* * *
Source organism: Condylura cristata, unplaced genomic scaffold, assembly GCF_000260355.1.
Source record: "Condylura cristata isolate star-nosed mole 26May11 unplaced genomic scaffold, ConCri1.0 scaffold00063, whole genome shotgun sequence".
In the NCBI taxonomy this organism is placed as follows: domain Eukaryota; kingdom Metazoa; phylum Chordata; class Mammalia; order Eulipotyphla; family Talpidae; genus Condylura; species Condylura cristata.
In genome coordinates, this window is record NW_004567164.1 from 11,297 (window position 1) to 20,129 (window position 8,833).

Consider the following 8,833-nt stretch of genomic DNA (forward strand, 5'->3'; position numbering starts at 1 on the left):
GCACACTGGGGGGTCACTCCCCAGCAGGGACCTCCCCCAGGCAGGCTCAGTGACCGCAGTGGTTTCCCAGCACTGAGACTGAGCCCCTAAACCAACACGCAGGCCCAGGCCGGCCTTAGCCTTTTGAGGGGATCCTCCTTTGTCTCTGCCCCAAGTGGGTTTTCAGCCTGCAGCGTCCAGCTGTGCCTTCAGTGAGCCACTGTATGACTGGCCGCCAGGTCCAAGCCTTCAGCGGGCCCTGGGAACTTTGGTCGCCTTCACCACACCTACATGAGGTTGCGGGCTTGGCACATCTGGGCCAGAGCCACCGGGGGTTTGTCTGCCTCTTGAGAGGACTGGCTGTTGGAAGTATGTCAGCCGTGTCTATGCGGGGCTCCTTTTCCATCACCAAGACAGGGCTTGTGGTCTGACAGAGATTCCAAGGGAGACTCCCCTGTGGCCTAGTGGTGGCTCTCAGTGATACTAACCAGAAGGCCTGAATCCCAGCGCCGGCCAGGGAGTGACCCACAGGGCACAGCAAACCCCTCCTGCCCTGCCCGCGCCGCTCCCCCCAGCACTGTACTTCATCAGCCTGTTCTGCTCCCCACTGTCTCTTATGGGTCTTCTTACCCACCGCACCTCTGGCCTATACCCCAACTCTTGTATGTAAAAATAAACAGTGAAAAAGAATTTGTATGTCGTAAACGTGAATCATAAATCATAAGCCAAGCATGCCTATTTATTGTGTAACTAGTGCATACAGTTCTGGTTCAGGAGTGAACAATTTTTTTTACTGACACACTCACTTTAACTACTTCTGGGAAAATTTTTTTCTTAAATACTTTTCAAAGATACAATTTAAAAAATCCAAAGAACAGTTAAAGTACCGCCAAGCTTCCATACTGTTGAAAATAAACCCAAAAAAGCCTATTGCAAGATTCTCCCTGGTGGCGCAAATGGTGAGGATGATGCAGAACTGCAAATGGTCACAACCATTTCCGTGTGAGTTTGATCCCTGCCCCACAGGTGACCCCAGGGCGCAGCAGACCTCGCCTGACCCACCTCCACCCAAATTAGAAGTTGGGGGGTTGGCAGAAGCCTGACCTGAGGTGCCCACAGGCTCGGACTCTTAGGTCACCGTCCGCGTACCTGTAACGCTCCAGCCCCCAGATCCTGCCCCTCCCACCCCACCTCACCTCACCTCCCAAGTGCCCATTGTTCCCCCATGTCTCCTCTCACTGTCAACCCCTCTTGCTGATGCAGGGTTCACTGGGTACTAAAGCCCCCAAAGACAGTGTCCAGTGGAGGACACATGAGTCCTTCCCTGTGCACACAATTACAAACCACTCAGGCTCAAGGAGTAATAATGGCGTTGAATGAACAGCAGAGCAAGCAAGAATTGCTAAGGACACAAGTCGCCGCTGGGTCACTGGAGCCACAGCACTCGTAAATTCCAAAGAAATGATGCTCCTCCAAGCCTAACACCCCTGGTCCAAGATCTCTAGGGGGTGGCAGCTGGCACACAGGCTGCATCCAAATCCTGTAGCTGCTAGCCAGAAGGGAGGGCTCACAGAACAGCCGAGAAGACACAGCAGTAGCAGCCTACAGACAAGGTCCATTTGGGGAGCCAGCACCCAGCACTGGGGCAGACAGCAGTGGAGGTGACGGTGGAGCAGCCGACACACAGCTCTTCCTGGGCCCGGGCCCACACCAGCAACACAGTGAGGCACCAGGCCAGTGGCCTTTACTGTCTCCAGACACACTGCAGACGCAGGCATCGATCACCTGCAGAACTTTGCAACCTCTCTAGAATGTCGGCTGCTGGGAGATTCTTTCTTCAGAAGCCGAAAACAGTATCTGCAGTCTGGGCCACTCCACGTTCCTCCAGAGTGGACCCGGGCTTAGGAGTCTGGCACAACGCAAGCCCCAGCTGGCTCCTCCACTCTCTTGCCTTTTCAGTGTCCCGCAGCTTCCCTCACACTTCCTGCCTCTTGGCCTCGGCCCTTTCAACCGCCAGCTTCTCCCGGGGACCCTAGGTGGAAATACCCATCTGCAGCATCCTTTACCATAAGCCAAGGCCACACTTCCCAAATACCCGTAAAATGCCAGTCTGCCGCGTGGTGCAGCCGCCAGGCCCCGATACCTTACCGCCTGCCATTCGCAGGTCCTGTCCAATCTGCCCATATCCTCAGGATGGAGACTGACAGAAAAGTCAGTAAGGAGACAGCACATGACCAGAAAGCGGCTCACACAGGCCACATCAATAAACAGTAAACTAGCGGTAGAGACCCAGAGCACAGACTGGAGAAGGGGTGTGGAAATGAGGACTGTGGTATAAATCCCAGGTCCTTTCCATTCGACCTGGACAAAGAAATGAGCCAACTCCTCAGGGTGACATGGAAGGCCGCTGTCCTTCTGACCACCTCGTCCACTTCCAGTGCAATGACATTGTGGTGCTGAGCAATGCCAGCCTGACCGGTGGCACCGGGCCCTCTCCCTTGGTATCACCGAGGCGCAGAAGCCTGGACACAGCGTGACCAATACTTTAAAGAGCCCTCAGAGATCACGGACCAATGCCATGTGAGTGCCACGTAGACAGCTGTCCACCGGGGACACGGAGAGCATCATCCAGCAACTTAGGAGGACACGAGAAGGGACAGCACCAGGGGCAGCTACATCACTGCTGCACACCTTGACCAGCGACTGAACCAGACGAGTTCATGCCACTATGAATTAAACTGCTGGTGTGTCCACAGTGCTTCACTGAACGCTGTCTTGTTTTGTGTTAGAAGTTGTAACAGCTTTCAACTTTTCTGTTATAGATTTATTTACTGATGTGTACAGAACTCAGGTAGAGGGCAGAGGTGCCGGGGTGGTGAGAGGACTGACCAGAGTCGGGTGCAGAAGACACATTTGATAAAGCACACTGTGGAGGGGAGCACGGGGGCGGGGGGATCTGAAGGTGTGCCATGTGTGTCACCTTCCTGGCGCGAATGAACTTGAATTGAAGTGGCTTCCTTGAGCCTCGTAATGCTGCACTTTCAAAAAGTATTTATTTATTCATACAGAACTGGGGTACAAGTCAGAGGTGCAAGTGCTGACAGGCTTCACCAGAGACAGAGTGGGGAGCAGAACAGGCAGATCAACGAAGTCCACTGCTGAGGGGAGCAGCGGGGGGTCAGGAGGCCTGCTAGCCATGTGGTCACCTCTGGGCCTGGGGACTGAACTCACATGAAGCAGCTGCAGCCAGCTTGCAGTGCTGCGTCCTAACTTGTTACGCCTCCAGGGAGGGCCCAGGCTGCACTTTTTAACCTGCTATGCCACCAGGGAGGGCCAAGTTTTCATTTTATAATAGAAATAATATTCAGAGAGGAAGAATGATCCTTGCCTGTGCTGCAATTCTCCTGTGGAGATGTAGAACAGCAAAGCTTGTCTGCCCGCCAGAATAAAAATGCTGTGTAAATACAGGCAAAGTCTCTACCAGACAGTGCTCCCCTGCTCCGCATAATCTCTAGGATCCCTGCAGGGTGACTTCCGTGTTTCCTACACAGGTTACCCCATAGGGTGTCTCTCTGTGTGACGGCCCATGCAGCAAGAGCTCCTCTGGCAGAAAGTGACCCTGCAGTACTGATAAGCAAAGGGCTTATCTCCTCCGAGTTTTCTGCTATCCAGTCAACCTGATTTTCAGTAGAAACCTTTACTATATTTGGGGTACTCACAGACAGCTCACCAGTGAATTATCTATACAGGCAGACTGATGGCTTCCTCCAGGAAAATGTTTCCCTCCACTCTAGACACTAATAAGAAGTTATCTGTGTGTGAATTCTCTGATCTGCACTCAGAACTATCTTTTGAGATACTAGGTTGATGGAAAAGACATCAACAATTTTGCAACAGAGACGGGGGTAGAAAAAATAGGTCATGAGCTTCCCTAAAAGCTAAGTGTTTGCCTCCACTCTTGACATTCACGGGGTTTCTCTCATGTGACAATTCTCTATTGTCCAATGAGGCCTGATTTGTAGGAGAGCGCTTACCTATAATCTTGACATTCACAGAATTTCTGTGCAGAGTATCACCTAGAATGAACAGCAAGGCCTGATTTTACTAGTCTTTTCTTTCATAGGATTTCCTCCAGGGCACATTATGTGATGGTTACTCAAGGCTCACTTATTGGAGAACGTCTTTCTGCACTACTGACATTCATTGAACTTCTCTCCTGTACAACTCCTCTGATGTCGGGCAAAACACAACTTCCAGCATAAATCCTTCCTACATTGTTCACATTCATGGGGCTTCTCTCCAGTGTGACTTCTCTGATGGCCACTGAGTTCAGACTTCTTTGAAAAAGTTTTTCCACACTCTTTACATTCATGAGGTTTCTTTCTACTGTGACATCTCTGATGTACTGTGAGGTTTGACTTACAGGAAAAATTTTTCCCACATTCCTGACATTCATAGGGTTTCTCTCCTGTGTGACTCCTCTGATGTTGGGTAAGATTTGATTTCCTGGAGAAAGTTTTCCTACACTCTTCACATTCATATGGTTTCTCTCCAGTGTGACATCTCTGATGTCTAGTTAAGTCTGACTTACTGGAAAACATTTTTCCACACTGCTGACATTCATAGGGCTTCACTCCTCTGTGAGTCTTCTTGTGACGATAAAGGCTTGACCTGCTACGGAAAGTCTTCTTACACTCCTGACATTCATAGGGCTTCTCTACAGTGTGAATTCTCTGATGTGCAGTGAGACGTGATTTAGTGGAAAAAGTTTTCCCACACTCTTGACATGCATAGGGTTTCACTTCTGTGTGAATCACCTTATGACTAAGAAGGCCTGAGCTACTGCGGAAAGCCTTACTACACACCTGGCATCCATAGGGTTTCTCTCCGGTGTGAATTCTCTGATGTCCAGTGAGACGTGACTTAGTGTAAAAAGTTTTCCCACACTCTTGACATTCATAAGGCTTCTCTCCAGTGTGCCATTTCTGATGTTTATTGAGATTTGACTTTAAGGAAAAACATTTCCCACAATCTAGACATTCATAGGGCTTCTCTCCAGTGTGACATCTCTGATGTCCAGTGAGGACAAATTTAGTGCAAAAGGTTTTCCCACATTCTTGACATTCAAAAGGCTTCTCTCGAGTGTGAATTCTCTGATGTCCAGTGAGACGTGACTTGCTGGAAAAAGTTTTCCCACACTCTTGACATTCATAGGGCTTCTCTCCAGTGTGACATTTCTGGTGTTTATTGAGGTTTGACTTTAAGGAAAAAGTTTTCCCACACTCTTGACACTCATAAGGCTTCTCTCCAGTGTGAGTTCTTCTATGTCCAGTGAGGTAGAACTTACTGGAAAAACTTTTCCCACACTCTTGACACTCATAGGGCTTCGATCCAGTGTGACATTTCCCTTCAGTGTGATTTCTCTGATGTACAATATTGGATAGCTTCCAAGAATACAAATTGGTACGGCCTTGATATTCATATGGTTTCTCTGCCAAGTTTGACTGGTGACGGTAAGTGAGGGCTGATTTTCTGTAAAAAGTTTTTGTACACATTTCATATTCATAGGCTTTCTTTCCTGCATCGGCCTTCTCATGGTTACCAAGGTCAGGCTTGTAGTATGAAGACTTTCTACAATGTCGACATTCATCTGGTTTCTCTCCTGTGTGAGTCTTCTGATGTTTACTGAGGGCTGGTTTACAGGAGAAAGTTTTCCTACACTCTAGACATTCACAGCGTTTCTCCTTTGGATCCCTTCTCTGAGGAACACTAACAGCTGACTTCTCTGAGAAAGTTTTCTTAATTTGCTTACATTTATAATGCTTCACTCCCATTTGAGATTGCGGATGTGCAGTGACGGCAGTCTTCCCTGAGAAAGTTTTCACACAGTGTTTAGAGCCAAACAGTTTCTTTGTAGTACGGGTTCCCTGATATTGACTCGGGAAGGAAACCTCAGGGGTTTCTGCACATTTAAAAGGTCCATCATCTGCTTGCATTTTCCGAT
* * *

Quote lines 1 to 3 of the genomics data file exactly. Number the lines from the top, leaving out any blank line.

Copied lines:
Source organism: Condylura cristata, unplaced genomic scaffold, assembly GCF_000260355.1.
Source record: "Condylura cristata isolate star-nosed mole 26May11 unplaced genomic scaffold, ConCri1.0 scaffold00063, whole genome shotgun sequence".
In the NCBI taxonomy this organism is placed as follows: domain Eukaryota; kingdom Metazoa; phylum Chordata; class Mammalia; order Eulipotyphla; family Talpidae; genus Condylura; species Condylura cristata.